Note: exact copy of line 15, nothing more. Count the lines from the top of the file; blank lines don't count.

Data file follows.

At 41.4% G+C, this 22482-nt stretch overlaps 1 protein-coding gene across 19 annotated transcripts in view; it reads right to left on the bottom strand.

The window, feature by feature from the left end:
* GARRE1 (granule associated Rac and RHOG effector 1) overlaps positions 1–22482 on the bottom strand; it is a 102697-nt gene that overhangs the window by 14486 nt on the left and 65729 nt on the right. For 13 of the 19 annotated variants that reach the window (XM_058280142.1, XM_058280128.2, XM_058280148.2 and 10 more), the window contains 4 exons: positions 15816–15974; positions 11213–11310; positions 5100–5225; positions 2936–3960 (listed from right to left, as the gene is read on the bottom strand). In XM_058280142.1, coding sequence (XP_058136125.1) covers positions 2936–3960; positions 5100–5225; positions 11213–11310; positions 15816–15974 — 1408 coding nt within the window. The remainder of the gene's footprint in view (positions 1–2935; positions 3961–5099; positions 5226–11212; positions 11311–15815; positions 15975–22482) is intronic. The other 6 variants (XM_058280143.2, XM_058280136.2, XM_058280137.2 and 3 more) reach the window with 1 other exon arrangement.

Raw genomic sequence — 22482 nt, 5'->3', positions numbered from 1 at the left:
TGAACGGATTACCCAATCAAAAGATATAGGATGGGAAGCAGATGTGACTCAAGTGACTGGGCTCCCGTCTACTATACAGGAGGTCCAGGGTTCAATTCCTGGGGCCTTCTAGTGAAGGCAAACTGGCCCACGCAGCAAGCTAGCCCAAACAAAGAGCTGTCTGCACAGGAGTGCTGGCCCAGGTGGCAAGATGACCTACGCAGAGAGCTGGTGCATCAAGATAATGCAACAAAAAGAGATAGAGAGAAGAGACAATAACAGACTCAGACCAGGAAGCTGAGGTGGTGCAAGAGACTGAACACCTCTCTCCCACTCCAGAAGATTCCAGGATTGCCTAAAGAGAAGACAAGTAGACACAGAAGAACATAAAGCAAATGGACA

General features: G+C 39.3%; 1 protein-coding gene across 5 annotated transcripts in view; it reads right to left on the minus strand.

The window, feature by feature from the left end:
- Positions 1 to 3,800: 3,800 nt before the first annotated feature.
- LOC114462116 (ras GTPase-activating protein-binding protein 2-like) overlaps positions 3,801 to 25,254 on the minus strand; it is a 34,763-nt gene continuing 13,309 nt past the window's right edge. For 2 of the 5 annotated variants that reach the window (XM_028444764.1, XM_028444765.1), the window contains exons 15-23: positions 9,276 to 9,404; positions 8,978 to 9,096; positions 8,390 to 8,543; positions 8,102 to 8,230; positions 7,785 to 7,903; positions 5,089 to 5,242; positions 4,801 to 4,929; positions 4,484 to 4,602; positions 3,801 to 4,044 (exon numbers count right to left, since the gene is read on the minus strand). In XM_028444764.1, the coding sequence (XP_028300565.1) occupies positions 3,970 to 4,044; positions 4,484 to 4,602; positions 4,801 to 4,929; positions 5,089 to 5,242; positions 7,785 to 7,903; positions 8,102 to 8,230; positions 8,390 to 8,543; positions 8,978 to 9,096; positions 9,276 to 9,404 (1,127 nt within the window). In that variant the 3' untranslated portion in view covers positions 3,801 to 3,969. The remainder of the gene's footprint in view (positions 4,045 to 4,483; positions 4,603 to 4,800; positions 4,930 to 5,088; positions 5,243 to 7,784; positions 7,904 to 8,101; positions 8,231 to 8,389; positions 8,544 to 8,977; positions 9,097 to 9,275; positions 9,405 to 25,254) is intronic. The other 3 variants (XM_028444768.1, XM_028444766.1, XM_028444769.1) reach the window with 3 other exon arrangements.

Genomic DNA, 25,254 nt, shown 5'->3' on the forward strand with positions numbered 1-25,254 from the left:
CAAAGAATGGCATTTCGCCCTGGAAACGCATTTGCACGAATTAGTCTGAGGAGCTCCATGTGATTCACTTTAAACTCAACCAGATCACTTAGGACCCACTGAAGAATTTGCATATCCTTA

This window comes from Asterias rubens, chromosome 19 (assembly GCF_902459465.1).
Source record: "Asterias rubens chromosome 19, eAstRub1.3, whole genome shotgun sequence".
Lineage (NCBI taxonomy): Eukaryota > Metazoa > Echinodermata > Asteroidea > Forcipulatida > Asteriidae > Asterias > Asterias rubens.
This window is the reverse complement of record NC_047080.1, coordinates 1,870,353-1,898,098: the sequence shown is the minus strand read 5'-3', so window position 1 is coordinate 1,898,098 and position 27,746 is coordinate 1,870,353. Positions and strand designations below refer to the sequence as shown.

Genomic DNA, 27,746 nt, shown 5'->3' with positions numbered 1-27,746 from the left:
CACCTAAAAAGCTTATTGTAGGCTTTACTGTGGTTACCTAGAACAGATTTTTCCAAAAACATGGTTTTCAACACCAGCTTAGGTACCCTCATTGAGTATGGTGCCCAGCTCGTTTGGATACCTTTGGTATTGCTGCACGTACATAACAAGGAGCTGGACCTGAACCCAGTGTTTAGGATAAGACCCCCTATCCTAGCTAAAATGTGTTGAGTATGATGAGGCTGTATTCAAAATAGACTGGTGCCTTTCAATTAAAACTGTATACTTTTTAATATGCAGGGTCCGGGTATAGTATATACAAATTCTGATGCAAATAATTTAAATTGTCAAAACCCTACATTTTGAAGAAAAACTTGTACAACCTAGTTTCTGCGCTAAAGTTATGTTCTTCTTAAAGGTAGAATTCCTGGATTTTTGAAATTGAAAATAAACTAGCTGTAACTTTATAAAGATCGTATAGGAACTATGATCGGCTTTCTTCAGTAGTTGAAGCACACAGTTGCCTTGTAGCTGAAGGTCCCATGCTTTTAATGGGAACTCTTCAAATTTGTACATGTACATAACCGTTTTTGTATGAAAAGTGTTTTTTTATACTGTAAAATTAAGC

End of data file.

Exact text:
This window is the reverse complement of record NC_047080.1, coordinates 1,870,353-1,898,098: the sequence shown is the minus strand read 5'-3', so window position 1 is coordinate 1,898,098 and position 27,746 is coordinate 1,870,353. Positions and strand designations below refer to the sequence as shown.